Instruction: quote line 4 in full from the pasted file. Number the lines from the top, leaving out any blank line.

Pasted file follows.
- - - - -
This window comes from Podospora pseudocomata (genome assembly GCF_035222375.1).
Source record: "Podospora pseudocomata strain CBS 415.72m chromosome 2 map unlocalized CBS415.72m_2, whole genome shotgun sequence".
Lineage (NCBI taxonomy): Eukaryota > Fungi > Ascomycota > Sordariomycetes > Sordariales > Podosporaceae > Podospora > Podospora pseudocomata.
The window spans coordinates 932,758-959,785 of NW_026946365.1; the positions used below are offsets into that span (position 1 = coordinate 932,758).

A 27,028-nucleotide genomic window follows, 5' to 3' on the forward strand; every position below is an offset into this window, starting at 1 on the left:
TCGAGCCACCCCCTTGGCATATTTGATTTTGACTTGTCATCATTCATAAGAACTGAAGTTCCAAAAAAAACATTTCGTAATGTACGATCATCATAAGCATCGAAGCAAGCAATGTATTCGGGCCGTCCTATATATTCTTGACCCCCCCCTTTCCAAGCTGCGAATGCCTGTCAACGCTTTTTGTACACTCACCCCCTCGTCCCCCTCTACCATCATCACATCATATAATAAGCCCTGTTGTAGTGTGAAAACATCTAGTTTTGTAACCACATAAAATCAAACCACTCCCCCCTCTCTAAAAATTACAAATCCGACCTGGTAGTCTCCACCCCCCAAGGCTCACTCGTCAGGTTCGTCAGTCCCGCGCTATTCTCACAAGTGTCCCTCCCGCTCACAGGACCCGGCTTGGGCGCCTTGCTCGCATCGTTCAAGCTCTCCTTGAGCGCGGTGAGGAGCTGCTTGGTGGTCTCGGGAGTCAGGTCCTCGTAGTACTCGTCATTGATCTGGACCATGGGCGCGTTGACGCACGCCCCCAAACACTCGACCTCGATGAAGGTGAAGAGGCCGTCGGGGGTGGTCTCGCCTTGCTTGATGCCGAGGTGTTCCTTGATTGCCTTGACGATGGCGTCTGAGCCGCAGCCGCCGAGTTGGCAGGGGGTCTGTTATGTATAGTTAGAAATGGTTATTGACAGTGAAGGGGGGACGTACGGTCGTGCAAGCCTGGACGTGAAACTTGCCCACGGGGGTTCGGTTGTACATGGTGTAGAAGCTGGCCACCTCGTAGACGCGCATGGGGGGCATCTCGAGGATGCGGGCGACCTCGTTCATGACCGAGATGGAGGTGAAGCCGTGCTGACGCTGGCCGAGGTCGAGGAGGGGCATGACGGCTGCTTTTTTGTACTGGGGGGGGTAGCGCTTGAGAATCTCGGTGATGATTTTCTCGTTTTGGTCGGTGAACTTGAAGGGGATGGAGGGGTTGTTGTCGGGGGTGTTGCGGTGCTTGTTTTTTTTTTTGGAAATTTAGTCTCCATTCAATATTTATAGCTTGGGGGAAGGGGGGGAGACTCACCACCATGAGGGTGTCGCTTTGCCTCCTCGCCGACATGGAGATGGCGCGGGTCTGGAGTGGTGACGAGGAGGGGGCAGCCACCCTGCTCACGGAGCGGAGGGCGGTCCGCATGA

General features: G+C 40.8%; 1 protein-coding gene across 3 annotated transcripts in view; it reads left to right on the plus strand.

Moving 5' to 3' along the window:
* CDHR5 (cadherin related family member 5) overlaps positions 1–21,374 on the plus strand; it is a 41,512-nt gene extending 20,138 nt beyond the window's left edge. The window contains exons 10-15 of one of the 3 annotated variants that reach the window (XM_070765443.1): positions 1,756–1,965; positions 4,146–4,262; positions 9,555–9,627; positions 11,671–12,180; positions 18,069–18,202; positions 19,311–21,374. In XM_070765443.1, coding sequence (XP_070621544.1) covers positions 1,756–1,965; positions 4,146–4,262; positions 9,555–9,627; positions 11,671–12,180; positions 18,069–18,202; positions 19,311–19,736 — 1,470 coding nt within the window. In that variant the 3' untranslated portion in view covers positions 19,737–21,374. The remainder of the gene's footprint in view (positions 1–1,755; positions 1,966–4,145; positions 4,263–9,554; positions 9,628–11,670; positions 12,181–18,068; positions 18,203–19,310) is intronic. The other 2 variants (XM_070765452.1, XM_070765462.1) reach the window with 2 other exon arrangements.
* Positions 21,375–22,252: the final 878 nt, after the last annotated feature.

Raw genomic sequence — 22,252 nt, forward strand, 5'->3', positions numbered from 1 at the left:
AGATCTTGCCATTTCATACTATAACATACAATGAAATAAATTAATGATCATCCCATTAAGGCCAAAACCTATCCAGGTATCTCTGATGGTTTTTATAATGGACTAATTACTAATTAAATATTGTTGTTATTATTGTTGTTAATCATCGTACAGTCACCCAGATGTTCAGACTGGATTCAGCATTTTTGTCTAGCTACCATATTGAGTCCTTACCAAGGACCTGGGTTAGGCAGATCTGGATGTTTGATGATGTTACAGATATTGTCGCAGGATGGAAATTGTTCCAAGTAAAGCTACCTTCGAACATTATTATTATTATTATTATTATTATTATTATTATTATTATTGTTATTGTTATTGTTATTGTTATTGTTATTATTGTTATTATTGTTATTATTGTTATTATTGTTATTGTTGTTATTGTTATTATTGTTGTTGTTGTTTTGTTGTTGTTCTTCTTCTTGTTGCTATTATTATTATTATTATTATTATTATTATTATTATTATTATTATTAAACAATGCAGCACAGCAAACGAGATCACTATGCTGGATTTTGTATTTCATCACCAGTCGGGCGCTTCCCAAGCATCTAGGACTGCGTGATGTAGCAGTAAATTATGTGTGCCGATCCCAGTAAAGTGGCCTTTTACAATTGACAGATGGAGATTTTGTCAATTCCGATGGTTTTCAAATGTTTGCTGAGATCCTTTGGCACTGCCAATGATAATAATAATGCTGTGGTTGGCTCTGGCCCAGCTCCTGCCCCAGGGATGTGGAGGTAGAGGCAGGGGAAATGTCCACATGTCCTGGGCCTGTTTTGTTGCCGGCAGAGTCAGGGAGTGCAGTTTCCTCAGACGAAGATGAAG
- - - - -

The window spans coordinates 932,758-959,785 of NW_026946365.1; the positions used below are offsets into that span (position 1 = coordinate 932,758).